Arkansas Aerospace Education Center (AEC)

aka: Aerospace Education Center

Located near Bill and Hillary Clinton National Airport (Adams Field), the Arkansas Aerospace Education Center (AEC) provided the state with aerospace education through the Workforce Development Center of University of Arkansas-Pulaski Technical College. The center, which was owned by the Arkansas Aviation Historical Society, also housed the state’s only IMAX theater and a library that held the Jay Miller Aviation Collection of aerospace materials.

When fundraising began, the center was intended to include a magnet school, a library of aerospace materials, a museum, and an IMAX movie theater. Before the center’s completion, however, the Little Rock School District decided not to build an aerospace magnet school at the center. Another feature, to be called the Arkansas High Technology Training Center, also was struck down when state legislators voted not to allocate $1.5 million to establish the training center.

The library component of the aerospace center was built in 1995 after the AEC bought the Jay Miller Aviation Collection. For $625,000, Jay Miller of Arlington, Texas, a collector of aviation material, sold the pieces he had collected over forty years. The collection includes photos, magazines, aviation hardware, and about 6,000 books pertaining to aviation. It is one of the largest compilations of aviation material apart from the Smithsonian Institution’s. The Central Arkansas Library System (CALS) partnered with the aerospace center and established a library branch there in 1995.

A school was finally added in 1997, when Pulaski Technical College joined forces with the aerospace center. It established a workforce development center that opened at the aerospace center in 2000, through which Pulaski Technical College offered industrial and maintenance training, as well as computer instruction.

An IMAX theater with its six-story screen and advanced sound system was built into the center. The AEC used a $500,000 grant from the National Aeronautics and Space Administration (NASA) and a donation from the Department of Energy for building costs, energy-efficient design, and educational use.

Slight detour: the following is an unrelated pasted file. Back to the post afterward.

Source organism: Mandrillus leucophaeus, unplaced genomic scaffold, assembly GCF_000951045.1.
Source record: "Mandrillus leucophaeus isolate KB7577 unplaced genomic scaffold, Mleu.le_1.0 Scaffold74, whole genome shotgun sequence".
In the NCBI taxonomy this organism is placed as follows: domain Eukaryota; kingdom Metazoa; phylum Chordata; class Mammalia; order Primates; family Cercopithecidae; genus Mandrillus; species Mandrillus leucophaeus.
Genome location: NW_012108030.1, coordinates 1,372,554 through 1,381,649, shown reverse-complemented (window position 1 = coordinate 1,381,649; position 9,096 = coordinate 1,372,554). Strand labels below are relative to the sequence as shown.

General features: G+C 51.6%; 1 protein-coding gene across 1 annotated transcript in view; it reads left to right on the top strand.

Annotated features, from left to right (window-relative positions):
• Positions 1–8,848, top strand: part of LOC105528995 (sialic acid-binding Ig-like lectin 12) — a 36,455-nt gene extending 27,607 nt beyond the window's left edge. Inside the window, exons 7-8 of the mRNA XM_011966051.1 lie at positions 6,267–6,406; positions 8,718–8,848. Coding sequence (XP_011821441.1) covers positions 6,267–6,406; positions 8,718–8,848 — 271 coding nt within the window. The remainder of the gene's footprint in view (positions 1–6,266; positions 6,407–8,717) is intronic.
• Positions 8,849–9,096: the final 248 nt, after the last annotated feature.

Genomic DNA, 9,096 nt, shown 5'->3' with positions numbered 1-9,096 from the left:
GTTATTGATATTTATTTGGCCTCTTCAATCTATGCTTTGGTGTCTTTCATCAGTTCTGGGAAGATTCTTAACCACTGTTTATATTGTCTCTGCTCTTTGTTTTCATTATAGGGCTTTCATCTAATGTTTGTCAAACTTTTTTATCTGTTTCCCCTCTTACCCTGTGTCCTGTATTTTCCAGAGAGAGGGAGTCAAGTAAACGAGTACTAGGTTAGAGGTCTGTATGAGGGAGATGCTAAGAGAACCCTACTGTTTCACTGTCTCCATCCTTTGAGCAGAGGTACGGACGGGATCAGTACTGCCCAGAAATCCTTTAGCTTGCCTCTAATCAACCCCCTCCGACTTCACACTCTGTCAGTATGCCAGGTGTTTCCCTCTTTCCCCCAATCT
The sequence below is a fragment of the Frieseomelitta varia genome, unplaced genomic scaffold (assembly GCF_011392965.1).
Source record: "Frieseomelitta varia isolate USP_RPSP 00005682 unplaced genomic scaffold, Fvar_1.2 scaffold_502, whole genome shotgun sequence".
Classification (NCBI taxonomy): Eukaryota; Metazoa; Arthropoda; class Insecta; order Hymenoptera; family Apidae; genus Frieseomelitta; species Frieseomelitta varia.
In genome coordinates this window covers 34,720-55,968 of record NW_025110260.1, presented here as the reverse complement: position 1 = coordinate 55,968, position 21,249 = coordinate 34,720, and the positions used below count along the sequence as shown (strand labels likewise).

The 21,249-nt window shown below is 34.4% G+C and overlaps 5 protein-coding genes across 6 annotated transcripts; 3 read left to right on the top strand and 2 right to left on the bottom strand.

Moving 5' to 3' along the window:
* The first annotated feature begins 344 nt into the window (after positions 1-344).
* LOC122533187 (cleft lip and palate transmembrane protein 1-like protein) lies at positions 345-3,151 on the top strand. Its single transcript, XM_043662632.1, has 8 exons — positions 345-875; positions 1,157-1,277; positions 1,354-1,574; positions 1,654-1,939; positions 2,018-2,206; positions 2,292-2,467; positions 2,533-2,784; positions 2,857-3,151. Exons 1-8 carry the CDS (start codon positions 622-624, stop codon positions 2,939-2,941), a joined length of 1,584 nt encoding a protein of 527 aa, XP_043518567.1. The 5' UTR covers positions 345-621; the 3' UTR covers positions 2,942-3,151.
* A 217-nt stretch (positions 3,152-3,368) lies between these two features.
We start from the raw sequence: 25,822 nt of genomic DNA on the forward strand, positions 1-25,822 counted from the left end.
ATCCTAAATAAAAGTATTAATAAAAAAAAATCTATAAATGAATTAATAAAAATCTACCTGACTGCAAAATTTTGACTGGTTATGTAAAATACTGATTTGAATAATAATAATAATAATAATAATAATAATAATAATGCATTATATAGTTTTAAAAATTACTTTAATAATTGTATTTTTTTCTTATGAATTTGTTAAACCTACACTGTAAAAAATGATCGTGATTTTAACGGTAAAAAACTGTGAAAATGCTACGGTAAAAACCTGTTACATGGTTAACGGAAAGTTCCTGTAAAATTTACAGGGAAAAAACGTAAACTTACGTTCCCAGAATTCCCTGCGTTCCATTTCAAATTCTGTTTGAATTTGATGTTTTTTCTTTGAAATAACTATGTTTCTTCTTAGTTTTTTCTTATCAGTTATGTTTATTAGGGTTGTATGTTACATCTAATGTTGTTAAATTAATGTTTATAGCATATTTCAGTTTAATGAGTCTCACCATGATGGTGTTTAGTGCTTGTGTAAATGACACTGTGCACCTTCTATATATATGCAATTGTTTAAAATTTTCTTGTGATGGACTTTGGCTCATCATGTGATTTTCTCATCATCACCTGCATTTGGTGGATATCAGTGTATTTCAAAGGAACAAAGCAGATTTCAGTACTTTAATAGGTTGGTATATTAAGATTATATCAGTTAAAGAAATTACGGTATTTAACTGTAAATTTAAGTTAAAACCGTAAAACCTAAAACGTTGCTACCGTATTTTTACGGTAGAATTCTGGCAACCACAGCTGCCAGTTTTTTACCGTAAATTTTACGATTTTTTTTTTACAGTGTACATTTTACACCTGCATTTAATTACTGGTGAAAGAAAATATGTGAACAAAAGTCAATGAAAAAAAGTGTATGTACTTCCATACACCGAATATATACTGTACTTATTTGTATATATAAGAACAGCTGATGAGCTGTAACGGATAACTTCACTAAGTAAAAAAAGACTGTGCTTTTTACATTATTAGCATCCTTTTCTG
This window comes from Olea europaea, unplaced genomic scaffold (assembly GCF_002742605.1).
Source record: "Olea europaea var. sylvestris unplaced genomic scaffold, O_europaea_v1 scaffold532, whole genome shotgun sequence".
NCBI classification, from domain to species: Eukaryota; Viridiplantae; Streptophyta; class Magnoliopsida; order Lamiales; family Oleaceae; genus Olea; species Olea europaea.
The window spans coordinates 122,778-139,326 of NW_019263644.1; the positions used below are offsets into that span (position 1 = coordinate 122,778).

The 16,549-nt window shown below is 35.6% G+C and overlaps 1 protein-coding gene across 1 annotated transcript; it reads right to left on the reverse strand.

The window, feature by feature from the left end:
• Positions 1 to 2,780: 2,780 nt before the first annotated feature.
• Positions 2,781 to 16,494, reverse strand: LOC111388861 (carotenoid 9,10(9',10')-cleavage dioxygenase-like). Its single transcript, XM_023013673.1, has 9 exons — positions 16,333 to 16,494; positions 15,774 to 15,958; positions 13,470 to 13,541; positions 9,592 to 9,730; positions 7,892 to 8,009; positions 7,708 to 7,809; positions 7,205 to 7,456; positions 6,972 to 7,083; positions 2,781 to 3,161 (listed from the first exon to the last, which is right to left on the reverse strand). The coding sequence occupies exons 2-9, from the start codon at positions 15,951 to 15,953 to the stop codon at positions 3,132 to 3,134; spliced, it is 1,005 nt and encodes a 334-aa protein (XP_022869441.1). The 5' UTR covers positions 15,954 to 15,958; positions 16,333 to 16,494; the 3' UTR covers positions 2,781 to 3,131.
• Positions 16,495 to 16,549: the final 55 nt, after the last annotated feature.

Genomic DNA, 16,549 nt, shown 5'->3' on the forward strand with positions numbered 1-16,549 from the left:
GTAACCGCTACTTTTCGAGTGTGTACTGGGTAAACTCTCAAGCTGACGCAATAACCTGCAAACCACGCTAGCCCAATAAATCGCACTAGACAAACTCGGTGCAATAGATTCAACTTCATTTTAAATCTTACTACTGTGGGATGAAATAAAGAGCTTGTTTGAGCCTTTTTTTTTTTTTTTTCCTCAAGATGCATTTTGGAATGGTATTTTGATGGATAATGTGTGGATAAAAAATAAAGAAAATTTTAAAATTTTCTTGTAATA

The aerospace center opened on June 10, 1995, and the IMAX screen debuted with a movie, The Dream Is Alive. Unveiled the same day was the Aerospace Library of CALS.The Aerospace branch housed the Jay Miller Collection but also included adult and juvenile materials. Months after its opening, the AEC board fired the center’s director, and the ensuing federal investigation into the center’s use of grant money caused bad publicity. Annual attendance at the center dropped in 1997 from 133,000 to 84,000, portending financial disaster. It made a comeback with the popular IMAX movie Everest. After the movie opened in May 1998, attendance reached record numbers (24,425 for that month alone), and the center’s popularity continued to rise as its reputation spread throughout the state.

As part of its museum component, several airplanes were on display, including a model of the Wright Flier and an original Sopwith Camel. Several cars were also located at the center, as well as a replica of the Apollo Command and Service Module.

The center continued to expand, showing more IMAX films and providing educational programs about flight and aerospace technology, such as McDermott’s Workshop. In June 2005, the center opened the EpiSphere, a digital dome theater.

On May 27, 2010, the CALS branch at the center permanently closed. Faced with competition from commercial IMAX movie venues and a poor economy, the Aerospace Education Center announced that it would cease operations as of January 1, 2011, and that its assets would be liquidated. In 2014 plans were made to demolish the center. A large portion of the complex, including the theater, was demolished later that year.

For additional information:
Aronson, Peter. “Imaginations Soar at Aerospace Center.” Arkansas Democrat-Gazette. June 11, 1995, pp. 1b, 7b.

“Demolition Looms for Aerospace Center.” KATV, June 13, 2014. (accessed May 3, 2023).

Williams, L. Lamor. “LR Aerospace Center Reaches End of Line.” Arkansas Democrat-Gazette. December 29, 2010, pp. 1A, 8A.

Conor J. Hennelly
Roland, Arkansas


    Even though the Little Rock School District did not build a school there, somehow some Aerospace influence must have trickled down to one of our schools. I teach at Cloverdale Middle School,which once was called Cloverdale Aerospace Technology Charter School.

    Lisa Sabir